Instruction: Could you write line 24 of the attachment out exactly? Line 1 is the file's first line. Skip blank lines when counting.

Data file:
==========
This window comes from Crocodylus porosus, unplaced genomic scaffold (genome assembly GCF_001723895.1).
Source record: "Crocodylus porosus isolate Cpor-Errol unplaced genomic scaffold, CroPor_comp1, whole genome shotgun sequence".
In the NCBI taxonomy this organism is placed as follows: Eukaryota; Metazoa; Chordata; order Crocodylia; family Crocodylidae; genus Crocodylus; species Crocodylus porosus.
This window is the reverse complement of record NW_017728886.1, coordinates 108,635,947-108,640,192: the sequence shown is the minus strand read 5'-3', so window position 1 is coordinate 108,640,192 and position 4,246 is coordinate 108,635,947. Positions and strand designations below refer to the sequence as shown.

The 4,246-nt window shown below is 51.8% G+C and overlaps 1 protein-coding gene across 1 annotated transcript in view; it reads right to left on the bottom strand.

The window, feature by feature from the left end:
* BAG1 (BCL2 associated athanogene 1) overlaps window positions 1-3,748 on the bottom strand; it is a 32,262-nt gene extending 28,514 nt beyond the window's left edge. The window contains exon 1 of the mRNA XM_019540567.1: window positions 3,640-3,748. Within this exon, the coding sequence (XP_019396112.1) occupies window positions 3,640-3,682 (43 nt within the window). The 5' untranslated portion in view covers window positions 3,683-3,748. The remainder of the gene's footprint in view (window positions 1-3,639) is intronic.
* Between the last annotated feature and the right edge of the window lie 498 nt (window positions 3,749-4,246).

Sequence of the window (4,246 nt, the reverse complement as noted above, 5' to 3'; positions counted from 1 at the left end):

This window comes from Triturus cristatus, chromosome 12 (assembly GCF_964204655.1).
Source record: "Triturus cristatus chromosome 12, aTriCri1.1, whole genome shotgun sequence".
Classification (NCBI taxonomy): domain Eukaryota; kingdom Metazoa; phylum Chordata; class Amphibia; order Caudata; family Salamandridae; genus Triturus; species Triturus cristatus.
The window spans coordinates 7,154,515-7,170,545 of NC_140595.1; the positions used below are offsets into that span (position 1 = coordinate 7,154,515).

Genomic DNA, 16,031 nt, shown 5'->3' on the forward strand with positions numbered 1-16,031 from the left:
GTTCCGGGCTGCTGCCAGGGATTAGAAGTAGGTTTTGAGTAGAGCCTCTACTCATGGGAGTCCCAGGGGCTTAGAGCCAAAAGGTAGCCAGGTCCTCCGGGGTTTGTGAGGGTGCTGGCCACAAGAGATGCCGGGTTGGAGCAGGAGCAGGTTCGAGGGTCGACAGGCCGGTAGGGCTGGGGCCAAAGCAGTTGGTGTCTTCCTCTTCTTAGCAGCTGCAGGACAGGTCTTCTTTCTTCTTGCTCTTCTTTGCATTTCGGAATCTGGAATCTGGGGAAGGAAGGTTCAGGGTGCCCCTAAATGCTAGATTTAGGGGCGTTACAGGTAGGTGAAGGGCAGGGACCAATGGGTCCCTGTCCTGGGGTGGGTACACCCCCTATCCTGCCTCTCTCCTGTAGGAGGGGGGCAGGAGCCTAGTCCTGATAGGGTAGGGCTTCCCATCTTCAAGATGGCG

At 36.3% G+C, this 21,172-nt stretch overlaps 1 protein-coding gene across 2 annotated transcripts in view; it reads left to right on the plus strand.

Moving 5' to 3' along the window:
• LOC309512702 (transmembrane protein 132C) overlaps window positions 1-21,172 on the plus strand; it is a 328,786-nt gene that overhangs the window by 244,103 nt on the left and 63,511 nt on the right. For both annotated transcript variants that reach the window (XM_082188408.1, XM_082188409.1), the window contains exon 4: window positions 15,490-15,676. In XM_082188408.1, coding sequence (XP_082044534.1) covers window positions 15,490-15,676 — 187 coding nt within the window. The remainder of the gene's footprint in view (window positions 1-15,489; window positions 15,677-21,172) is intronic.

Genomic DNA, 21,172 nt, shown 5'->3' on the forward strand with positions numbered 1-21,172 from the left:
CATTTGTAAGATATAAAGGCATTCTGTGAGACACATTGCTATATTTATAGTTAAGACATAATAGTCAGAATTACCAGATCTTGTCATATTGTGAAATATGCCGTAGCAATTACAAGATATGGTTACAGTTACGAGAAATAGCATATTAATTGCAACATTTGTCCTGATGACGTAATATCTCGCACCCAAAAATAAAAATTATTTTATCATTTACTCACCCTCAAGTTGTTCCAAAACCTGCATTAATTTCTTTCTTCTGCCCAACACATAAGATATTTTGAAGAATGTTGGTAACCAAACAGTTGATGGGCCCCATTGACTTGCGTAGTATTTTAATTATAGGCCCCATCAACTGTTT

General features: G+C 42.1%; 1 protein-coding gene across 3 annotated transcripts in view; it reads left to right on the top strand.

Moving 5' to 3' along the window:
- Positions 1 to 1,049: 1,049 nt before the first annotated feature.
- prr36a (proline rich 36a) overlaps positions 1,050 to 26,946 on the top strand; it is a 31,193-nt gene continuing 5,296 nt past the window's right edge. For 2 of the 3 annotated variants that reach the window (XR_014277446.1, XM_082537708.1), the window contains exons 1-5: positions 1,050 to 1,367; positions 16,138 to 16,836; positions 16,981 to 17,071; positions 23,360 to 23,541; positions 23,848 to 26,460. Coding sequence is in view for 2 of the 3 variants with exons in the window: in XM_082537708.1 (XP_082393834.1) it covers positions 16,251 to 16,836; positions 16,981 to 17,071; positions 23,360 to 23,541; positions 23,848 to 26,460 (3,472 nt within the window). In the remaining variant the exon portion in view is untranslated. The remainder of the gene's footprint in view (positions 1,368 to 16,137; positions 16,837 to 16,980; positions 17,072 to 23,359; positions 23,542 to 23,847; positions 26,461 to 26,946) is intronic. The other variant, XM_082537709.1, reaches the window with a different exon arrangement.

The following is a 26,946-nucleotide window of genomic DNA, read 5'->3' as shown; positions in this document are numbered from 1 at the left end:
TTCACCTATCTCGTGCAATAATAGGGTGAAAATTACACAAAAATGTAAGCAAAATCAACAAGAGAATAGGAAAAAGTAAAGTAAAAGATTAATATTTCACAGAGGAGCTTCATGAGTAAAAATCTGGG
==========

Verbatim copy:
- prr36a (proline rich 36a) overlaps positions 1,050 to 26,946 on the top strand; it is a 31,193-nt gene continuing 5,296 nt past the window's right edge. For 2 of the 3 annotated variants that reach the window (XR_014277446.1, XM_082537708.1), the window contains exons 1-5: positions 1,050 to 1,367; positions 16,138 to 16,836; positions 16,981 to 17,071; positions 23,360 to 23,541; positions 23,848 to 26,460. Coding sequence is in view for 2 of the 3 variants with exons in the window: in XM_082537708.1 (XP_082393834.1) it covers positions 16,251 to 16,836; positions 16,981 to 17,071; positions 23,360 to 23,541; positions 23,848 to 26,460 (3,472 nt within the window). In the remaining variant the exon portion in view is untranslated. The remainder of the gene's footprint in view (positions 1,368 to 16,137; positions 16,837 to 16,980; positions 17,072 to 23,359; positions 23,542 to 23,847; positions 26,461 to 26,946) is intronic. The other variant, XM_082537709.1, reaches the window with a different exon arrangement.